During the third generation, under Rob Acquroff, S&A made stairs for celebrated Australian buildings including the ceremonial staircase at Victorian Parliament House in Melbourne and Commonwealth Parliament House in Canberra, as well as hundreds of metres worth of continuous handrail at Melbourne Airport that Jack Acquroff and George Beard installed together. “Our grandfather Jack also briefly returned home from the war to make a stair for the Royal Melbourne Hospital, which was transforming into an American base in Australia,” Joel says of another significant staircase built by S&A.

As one would expect from a 100 year-old business, S&A has enjoyed many iconic moments throughout its history.

This is not to say, however, that the company only caters to the upper echelons of Australian society. Managing Director Rob Beard explains that S&A has also been at the forefront of the affordable housing movement in Australia. “Today, we work on projects with renowned architects like Kennedy Nolan and Richards Stanisich, and also with eight of the 10 biggest residential builders in Australia.” Part of the reason S&A can supply both markets is the company’s investment and belief in machine technology. As recently as the 1950s, the company would have had to laminate blocks of timber together and whittle them down into a continuous handrail over the course of weeks. Today, five axis CNC machines can do this work in a matter of minutes.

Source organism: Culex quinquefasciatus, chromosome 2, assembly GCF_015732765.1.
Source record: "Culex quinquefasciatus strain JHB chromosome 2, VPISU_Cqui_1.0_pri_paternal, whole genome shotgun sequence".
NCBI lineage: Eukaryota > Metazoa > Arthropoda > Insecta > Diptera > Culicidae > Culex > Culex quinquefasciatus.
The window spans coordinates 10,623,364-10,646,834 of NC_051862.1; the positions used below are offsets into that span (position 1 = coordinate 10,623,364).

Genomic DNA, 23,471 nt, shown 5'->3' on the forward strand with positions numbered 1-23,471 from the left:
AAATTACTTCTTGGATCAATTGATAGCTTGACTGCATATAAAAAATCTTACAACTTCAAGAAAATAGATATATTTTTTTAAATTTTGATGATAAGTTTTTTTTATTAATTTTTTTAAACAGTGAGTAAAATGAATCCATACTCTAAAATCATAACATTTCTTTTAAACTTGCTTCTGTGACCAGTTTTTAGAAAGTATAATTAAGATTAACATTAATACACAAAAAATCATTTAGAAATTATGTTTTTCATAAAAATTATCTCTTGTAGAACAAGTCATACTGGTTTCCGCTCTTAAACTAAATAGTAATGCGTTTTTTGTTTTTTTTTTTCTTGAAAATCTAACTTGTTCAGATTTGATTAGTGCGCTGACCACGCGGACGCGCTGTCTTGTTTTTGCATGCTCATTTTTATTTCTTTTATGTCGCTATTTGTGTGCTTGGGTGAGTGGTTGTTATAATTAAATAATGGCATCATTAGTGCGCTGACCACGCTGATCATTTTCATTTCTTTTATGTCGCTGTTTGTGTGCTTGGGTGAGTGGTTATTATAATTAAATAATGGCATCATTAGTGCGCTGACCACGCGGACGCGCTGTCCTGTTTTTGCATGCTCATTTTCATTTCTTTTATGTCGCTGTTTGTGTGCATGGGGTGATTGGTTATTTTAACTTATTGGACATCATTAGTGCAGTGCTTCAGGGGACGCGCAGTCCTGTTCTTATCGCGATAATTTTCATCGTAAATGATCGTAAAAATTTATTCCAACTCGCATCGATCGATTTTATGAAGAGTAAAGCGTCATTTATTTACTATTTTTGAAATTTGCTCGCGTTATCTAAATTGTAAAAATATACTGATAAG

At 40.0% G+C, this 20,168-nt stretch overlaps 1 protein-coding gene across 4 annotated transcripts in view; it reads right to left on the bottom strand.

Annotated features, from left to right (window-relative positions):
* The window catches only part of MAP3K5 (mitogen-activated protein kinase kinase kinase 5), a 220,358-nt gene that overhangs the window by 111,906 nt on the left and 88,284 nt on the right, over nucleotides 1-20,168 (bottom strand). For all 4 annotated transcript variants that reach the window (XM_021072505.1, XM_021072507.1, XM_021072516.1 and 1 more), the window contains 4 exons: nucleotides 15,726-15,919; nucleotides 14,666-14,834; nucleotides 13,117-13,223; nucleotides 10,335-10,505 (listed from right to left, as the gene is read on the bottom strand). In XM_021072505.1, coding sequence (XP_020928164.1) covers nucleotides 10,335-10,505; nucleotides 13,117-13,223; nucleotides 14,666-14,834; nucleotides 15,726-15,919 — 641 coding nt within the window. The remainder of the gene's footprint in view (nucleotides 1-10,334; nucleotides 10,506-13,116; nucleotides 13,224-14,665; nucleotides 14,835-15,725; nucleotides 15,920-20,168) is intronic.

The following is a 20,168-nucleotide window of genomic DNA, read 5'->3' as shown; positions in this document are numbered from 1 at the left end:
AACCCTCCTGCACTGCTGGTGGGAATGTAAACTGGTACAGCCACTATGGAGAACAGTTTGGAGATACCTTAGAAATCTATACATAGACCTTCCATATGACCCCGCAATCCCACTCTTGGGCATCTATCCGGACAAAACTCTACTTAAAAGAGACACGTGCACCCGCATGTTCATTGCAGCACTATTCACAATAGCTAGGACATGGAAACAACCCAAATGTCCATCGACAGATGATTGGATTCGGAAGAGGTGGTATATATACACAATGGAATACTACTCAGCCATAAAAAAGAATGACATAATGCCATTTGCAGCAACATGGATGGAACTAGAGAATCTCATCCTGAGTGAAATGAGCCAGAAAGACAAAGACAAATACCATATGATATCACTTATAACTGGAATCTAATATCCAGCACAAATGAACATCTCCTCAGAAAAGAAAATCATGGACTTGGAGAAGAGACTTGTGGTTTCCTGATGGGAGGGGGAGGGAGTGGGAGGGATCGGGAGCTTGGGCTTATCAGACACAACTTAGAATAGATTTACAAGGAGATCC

Throughout the 2000s, S&A has grown to include branches in Victoria, New South Wales, Queensland and South Australia. Technology might have increased output, but it is the craft lessons S&A has passed down through generations which has made it unique in the architectural space. Each stair is detailed in house, crafted by a single team member, and then installed on site, so clients can genuinely feel the human touch. It can be a labour-intensive process, but Rob explains that S&A is “known for our unrelenting quality. We expect that our family is the best, and that, collectively, we’re all here to improve and to learn for a lifetime. Some of our installers put in three or four stairs every day. Others like Andrew Clinton, who has been working with us for 45 years, will carefully assemble stairs worth hundreds of thousands of dollars over the course of a few weeks.”